David Johnson david at usermode.org
Thu Feb 1 06:34:04 UTC 2001

On Wednesday 31 January 2001 12:58 pm, Carol A. Kunze wrote:

> >I think you'll find general agreement with this viewpoint here, once all
> >parties understand you're talking about _implied_, not _explicit_
> >warrantees.  I believe there's confusion on this point in David
> >Johnson's response.
> He didn't sound confused to me.  David?

I didn't think I was confused, but now I'm not sure :-)

However, I may be confused by the term "merchantibility". I take that term to 
mean that a commercial product is fit to be sold for the purpose under which 
it is advertised. I can see no possible reason for a commercial concern to 
sell products it deems unfit for use, so I can't understand why software 
companies routinely disclaim this.

> This is not the first time I have heard the viewpoint that imposing
> warranties on open source/free software is a reasonable thing to do.

I am completely and one-hundred-percent AGAINST imposing warranties on 
anybody. At the same time, if a product has no warranty, I want to know about 
it at the time of purchase, not after I have paid my money and started using 
it. My basic point was simple, I thought. If I buy a toaster and it doesn't 
work, I want my money back. If I buy software and it doesn't work, I want my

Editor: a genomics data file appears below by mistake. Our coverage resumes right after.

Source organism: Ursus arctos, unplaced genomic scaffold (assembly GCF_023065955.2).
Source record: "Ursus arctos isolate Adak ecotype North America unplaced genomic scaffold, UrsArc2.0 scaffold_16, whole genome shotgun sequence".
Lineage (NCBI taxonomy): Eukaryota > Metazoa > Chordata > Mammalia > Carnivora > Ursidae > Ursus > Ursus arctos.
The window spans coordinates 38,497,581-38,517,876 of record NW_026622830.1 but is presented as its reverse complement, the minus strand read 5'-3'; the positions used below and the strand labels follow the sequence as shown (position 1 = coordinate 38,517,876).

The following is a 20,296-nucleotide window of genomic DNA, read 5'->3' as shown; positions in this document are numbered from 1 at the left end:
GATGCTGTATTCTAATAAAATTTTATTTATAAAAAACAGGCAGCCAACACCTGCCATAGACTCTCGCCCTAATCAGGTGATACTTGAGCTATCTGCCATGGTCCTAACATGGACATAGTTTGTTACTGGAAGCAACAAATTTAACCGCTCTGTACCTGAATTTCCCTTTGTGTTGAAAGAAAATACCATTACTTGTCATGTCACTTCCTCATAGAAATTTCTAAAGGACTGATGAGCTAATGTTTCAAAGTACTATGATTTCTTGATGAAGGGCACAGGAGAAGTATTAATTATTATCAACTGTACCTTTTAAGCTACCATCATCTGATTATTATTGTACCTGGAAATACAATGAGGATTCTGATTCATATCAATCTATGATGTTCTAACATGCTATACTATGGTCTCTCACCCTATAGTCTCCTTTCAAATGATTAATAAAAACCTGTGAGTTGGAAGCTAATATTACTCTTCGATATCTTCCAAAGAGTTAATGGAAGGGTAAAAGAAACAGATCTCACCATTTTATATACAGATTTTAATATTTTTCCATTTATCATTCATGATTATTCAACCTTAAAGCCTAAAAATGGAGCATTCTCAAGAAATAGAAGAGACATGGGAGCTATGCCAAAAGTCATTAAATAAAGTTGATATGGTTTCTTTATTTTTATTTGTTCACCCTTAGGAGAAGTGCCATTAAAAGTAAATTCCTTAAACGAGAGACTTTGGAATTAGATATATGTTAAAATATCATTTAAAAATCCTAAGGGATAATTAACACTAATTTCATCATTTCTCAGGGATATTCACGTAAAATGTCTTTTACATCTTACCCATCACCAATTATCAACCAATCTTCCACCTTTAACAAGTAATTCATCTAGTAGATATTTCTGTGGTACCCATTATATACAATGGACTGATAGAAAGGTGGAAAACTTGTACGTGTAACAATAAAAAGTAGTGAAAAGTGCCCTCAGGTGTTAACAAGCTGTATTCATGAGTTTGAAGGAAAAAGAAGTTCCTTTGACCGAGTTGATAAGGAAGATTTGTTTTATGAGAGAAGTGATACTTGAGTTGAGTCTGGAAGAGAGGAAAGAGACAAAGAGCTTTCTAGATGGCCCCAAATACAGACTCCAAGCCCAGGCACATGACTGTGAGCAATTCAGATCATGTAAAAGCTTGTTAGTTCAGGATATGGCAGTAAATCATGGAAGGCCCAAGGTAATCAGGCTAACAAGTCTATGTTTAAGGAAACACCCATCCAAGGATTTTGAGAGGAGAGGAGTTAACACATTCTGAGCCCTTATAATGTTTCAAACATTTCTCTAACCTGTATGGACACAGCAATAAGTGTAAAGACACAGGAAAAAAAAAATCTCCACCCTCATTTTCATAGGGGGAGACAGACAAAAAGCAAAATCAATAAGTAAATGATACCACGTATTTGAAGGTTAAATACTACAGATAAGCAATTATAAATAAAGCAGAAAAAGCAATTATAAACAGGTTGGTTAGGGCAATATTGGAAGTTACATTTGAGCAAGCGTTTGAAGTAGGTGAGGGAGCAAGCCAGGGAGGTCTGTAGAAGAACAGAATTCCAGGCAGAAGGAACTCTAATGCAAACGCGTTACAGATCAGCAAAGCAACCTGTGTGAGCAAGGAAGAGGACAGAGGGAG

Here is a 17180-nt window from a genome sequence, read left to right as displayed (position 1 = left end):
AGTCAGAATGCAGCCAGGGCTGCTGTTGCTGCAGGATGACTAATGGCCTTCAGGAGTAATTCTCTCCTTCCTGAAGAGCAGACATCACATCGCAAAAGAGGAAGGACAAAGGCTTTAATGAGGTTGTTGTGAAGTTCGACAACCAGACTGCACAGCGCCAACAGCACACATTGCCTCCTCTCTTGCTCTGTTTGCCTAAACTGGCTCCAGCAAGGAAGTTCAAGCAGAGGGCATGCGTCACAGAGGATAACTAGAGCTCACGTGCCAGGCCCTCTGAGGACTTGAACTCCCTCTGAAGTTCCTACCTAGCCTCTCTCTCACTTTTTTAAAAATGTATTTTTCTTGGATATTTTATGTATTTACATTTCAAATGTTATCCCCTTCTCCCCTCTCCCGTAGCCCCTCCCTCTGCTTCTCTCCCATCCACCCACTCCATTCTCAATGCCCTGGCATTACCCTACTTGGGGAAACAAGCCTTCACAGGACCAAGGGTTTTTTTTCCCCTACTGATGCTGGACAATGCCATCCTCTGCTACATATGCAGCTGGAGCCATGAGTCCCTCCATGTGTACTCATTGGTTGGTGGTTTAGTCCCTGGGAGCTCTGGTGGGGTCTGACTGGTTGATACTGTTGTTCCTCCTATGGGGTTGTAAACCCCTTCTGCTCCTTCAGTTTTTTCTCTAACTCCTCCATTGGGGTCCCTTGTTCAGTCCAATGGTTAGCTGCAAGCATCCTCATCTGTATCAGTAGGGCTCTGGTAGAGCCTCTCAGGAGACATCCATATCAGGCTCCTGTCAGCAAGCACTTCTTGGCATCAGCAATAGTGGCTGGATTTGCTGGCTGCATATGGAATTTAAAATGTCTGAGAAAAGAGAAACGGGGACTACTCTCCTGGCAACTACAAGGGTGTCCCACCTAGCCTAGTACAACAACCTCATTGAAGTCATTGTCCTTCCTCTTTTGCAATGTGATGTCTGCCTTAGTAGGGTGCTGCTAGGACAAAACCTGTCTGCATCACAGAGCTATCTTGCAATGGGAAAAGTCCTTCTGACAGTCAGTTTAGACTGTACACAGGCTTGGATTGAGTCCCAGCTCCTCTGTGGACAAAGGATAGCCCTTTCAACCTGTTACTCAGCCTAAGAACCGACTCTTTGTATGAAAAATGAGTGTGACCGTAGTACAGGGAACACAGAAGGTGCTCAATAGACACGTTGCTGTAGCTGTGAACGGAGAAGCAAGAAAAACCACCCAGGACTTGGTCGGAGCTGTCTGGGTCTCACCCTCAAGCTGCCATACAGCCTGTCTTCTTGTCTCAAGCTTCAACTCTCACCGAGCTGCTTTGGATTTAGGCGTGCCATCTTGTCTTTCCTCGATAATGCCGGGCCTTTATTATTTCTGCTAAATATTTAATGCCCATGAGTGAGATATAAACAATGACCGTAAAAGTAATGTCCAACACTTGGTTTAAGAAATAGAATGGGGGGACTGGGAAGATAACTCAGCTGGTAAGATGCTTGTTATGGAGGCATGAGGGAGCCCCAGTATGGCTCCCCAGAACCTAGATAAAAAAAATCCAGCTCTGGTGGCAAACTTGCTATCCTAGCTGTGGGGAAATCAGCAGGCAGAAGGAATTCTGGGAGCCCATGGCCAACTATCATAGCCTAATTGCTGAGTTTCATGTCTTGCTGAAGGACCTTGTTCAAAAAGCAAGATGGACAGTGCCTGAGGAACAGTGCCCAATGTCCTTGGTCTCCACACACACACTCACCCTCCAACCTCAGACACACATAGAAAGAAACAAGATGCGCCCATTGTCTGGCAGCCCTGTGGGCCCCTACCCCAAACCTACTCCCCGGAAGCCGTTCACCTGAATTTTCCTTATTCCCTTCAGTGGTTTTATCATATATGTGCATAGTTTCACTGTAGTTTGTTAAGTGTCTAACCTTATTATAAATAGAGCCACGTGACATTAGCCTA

money back. The common assumption is that non-sale items can be returned for 
a refund. If a company does not wish to honor refunds, they or their reseller 
need to tell the consumer about it at time of purchase.

I used to work in the building trades and I had to do a some returns. In the 
building trades, returns *always* hurt. But I did them anyway because it was 
the honest thing to do. I was the one that told the customer the product I 
was selling was suitable for the task at hand. So it was my responsibility to 
make it right when it turned out that I was wrong.

Liability is a bit trickier. Okay, a *lot* trickier.  I will agree with the 
rest of the community that disclaiming liability for Open Source is a Good 
Thing(tm). I certainly wouldn't want to submit a big fix if it means I have 
to go to court over it in the future. But commercial distribution of Open 
Source software is another matter. The commercial distributors are the ones 
claiming the software is suitable merchandise. If they wish to disclaim all 
merchantibility, they need to convey that information to me before I purchase 
the software.

I have next to me a commercial Open Source operating system. Nowhere on its 
packaging is a disclaimer of any kind. None. But they do make a few claims. 
One of them is "a full, professional quality, UNIX-compatible operating 
system". I'm not trying to argue that this software, or any others, *must* be 
warrantied. But the disclaimer should be on the packaging instead of inside 
it. And the software industry as a whole should start acting like a mature 
industry and offer warranties as a matter of course.

David Johnson

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